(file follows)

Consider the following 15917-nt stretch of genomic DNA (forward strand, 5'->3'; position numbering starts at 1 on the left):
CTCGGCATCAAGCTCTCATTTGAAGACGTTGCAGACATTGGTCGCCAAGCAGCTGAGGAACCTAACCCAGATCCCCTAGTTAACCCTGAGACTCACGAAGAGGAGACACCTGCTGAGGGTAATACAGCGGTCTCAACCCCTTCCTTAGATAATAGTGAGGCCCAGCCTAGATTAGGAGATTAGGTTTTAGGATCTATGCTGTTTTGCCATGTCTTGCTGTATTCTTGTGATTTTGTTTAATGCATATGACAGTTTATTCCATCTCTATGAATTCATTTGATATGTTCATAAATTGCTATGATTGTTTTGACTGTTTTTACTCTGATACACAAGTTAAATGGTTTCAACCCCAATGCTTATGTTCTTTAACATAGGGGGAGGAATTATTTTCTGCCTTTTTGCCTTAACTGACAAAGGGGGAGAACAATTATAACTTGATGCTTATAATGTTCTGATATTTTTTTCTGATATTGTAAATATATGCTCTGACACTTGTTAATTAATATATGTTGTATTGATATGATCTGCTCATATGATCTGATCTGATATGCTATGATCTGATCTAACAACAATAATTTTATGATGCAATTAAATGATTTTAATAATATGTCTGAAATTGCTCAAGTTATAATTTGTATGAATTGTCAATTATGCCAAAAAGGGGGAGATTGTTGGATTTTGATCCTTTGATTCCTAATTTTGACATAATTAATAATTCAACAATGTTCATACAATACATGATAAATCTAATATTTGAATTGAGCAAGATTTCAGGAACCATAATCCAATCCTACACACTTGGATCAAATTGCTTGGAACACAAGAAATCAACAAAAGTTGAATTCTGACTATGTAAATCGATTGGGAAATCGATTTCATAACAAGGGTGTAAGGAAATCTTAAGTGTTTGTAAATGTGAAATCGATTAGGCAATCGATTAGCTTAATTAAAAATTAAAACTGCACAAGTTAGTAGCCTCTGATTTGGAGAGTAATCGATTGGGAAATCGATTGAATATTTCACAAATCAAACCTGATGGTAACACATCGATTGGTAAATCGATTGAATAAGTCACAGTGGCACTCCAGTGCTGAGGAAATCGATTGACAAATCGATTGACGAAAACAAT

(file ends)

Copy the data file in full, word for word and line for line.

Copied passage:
Consider the following 15917-nt stretch of genomic DNA (forward strand, 5'->3'; position numbering starts at 1 on the left):
CTCGGCATCAAGCTCTCATTTGAAGACGTTGCAGACATTGGTCGCCAAGCAGCTGAGGAACCTAACCCAGATCCCCTAGTTAACCCTGAGACTCACGAAGAGGAGACACCTGCTGAGGGTAATACAGCGGTCTCAACCCCTTCCTTAGATAATAGTGAGGCCCAGCCTAGATTAGGAGATTAGGTTTTAGGATCTATGCTGTTTTGCCATGTCTTGCTGTATTCTTGTGATTTTGTTTAATGCATATGACAGTTTATTCCATCTCTATGAATTCATTTGATATGTTCATAAATTGCTATGATTGTTTTGACTGTTTTTACTCTGATACACAAGTTAAATGGTTTCAACCCCAATGCTTATGTTCTTTAACATAGGGGGAGGAATTATTTTCTGCCTTTTTGCCTTAACTGACAAAGGGGGAGAACAATTATAACTTGATGCTTATAATGTTCTGATATTTTTTTCTGATATTGTAAATATATGCTCTGACACTTGTTAATTAATATATGTTGTATTGATATGATCTGCTCATATGATCTGATCTGATATGCTATGATCTGATCTAACAACAATAATTTTATGATGCAATTAAATGATTTTAATAATATGTCTGAAATTGCTCAAGTTATAATTTGTATGAATTGTCAATTATGCCAAAAAGGGGGAGATTGTTGGATTTTGATCCTTTGATTCCTAATTTTGACATAATTAATAATTCAACAATGTTCATACAATACATGATAAATCTAATATTTGAATTGAGCAAGATTTCAGGAACCATAATCCAATCCTACACACTTGGATCAAATTGCTTGGAACACAAGAAATCAACAAAAGTTGAATTCTGACTATGTAAATCGATTGGGAAATCGATTTCATAACAAGGGTGTAAGGAAATCTTAAGTGTTTGTAAATGTGAAATCGATTAGGCAATCGATTAGCTTAATTAAAAATTAAAACTGCACAAGTTAGTAGCCTCTGATTTGGAGAGTAATCGATTGGGAAATCGATTGAATATTTCACAAATCAAACCTGATGGTAACACATCGATTGGTAAATCGATTGAATAAGTCACAGTGGCACTCCAGTGCTGAGGAAATCGATTGACAAATCGATTGACGAAAACAAT